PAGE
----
Sagarmatha region faces 30% decline in tourist arrivals


January 23, 2024


Sagarmatha region faces 30% decline in tourist arrivals

A view of Mt Everest (Sagarmatha)/File Photo

SOLUKHUMBU: This winter brings a sense of desolation to Phudoma Sherpa from Khumjung village of Khumbu Pasanglhamu rural municipality-4 in the district.

While tourist arrivals were normal in previous years, she expresses concern over the bleak situation this time.

“Last year, the tourist influx was normal, but this winter, the reduced number of visitors is worrying,” she shared.

The Sagarmatha National Park Office in Namche has officially confirmed a 30% decline in tourist visits to the Sagarmatha region this year.

According to Manoj Kumar Mandal, the information officer at the Park Office, 1,920 tourists visited the Khumbu area last year, whereas only 1,329 turned up this year.

Of the total, 455 were domestic tourists, and 1,465 were foreigners last year.

However, this year, the Khumbu region welcomed 120 Nepalis and 1,209 foreigners.

With the increasing cold, the Khumbu region has recently become bleak, attributing the decline to the dipping mercury, as stated by the Park Office.

This region typically experiences a tourist season for six months in a year, with peak times during the Nepali months of Asoj, Kartik, and Mangsir.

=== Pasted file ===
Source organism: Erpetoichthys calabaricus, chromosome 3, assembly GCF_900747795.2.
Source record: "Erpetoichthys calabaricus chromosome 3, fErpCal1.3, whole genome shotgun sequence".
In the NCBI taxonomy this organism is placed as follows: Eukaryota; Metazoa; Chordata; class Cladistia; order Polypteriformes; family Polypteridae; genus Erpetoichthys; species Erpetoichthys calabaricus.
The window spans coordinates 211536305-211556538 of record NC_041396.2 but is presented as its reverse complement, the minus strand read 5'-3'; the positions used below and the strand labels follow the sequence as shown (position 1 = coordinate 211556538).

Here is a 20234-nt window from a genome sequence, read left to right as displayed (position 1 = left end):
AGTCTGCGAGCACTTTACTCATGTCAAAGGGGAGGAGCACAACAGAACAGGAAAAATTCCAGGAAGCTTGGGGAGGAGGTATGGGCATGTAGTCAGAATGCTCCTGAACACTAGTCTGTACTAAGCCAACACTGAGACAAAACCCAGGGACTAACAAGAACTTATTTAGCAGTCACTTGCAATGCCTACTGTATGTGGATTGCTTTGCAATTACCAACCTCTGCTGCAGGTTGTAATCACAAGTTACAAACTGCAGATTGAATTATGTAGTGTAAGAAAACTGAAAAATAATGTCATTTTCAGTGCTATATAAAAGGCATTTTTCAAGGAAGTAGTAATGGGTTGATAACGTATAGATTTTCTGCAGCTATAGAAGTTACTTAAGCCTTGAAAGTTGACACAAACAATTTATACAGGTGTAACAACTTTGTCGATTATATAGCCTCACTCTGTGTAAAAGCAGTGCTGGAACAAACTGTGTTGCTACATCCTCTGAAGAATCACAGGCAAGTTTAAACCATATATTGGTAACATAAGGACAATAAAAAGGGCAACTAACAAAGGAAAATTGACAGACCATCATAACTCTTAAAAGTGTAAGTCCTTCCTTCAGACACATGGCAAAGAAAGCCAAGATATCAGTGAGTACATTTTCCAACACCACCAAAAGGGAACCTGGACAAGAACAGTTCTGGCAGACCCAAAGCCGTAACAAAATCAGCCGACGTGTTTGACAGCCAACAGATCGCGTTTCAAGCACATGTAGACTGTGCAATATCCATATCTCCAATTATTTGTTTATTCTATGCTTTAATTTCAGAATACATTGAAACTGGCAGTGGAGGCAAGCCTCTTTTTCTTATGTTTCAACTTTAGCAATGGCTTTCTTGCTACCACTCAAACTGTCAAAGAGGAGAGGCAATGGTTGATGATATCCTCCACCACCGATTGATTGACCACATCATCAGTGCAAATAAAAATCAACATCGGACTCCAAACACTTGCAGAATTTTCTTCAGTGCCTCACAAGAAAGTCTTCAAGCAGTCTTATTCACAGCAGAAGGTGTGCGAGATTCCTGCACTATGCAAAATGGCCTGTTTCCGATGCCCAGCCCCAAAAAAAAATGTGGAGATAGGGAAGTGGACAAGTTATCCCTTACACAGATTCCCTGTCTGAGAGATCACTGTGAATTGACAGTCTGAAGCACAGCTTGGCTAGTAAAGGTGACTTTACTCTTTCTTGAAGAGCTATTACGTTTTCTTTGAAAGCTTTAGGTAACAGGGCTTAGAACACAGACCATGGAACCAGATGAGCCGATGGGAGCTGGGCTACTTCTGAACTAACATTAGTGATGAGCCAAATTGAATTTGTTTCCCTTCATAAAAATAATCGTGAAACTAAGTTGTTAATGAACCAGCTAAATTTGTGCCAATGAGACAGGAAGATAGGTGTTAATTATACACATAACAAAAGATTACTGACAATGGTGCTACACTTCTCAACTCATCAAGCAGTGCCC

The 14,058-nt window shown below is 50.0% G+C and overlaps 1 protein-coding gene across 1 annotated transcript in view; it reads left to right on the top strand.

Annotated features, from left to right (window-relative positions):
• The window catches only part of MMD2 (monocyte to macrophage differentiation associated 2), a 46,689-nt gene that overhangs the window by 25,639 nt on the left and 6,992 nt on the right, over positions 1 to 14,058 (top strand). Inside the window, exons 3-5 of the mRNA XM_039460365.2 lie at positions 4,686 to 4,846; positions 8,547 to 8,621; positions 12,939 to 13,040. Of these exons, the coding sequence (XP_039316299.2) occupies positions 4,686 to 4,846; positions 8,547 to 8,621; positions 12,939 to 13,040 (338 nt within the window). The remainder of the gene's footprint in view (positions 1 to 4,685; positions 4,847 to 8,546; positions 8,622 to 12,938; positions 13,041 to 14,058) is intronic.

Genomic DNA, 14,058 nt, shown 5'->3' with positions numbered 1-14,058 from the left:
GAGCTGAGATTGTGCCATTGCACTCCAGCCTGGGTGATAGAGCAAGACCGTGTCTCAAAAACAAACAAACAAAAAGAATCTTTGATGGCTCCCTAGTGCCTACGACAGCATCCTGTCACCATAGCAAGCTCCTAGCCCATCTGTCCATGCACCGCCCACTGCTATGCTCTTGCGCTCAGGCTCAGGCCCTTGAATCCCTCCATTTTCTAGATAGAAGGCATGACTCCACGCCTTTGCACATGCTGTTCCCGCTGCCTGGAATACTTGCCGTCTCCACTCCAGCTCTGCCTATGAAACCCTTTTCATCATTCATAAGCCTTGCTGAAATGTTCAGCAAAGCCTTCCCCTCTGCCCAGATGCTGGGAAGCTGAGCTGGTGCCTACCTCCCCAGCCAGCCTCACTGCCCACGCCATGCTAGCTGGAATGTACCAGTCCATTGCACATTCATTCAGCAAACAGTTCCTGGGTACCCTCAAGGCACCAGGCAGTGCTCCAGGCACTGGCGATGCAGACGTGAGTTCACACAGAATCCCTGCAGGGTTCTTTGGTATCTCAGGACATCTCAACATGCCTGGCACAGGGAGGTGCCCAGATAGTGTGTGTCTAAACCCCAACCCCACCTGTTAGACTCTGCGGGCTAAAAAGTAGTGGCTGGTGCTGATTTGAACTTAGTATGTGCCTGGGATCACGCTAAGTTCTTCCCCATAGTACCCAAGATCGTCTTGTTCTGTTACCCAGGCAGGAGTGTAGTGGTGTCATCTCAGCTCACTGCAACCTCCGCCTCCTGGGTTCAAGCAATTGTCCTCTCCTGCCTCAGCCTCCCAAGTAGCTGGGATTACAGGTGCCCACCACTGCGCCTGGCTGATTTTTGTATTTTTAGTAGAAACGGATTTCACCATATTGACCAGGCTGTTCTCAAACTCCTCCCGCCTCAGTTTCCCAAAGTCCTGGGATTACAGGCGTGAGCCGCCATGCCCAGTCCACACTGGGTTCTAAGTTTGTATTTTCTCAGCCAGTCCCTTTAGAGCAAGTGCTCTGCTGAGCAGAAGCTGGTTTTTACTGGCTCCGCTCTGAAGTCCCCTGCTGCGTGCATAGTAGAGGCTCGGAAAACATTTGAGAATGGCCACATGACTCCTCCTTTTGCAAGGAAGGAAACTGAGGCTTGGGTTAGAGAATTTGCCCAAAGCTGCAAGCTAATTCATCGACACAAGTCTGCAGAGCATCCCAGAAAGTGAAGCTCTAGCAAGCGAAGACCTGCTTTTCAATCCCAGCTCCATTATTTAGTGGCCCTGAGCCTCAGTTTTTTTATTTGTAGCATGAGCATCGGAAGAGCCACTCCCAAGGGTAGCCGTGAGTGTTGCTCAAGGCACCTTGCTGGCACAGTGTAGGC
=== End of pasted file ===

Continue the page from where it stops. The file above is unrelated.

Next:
During the peak season, up to 1,000 tourists visit the Khumbu region daily.

However, at present, there are hardly five to seven tourists, according to information officer Mandal.

Laxman Adhikari, Ward-4 Chairman, noted that tourism entrepreneurs are currently idle, and even locals have left villages to escape the cold.

Sujan Kumari Bardewa, Chief of the Area Administration Office in Namche, mentioned that places like Lukla, Namche, and Khumjung are now dismal, with limited movement of people. Many have descended the hills to escape the brutal cold.

Bardewa added that public offices also record a negligible number of service seekers.

Tilak BK, a teacher at Khumjung Secondary School, explained, “As winter begins, people leave for warmer places, including Kathmandu, and some even embark on religious visits to Bodhgaya, India.”

Most of the Khumbu people choose to stay in Kathmandu during the cold winter months.